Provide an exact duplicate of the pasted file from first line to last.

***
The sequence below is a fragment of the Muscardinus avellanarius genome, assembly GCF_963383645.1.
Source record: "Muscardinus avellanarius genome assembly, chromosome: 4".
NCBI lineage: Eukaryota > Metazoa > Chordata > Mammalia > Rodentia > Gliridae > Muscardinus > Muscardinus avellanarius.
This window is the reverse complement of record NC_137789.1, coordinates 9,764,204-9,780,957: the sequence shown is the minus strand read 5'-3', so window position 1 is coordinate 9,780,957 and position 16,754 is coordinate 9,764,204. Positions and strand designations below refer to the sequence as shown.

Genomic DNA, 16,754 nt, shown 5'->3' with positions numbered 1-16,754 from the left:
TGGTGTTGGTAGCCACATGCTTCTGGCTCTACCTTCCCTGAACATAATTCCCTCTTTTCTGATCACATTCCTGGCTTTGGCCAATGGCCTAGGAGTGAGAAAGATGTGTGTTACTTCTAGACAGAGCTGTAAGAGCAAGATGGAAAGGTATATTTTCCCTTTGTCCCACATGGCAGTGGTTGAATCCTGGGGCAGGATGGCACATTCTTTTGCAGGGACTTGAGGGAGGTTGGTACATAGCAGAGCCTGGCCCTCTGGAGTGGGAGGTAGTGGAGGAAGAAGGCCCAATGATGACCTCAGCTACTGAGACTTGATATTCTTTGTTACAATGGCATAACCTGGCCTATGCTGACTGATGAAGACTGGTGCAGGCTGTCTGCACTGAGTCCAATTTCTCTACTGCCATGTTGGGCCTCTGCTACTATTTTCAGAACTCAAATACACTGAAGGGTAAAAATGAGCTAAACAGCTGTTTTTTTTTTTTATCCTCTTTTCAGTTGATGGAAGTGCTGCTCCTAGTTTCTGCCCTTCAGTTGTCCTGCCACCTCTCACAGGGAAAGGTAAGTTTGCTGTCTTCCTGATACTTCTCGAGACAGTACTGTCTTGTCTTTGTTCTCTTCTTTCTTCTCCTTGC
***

The sequence below is a fragment of the Muscardinus avellanarius genome, assembly GCF_963383645.1.
Source record: "Muscardinus avellanarius genome assembly, chromosome: 4".
NCBI lineage: Eukaryota > Metazoa > Chordata > Mammalia > Rodentia > Gliridae > Muscardinus > Muscardinus avellanarius.
This window is the reverse complement of record NC_137789.1, coordinates 9,764,204-9,780,957: the sequence shown is the minus strand read 5'-3', so window position 1 is coordinate 9,780,957 and position 16,754 is coordinate 9,764,204. Positions and strand designations below refer to the sequence as shown.

Genomic DNA, 16,754 nt, shown 5'->3' with positions numbered 1-16,754 from the left:
TGGTGTTGGTAGCCACATGCTTCTGGCTCTACCTTCCCTGAACATAATTCCCTCTTTTCTGATCACATTCCTGGCTTTGGCCAATGGCCTAGGAGTGAGAAAGATGTGTGTTACTTCTAGACAGAGCTGTAAGAGCAAGATGGAAAGGTATATTTTCCCTTTGTCCCACATGGCAGTGGTTGAATCCTGGGGCAGGATGGCACATTCTTTTGCAGGGACTTGAGGGAGGTTGGTACATAGCAGAGCCTGGCCCTCTGGAGTGGGAGGTAGTGGAGGAAGAAGGCCCAATGATGACCTCAGCTACTGAGACTTGATATTCTTTGTTACAATGGCATAACCTGGCCTATGCTGACTGATGAAGACTGGTGCAGGCTGTCTGCACTGAGTCCAATTTCTCTACTGCCATGTTGGGCCTCTGCTACTATTTTCAGAACTCAAATACACTGAAGGGTAAAAATGAGCTAAACAGCTGTTTTTTTTTTTTATCCTCTTTTCAGTTGATGGAAGTGCTGCTCCTAGTTTCTGCCCTTCAGTTGTCCTGCCACCTCTCACAGGGAAAGGTAAGTTTGCTGTCTTCCTGATACTTCTCGAGACAGTACTGTCTTGTCTTTGTTCTCTTCTTTCTTCTCCTTGC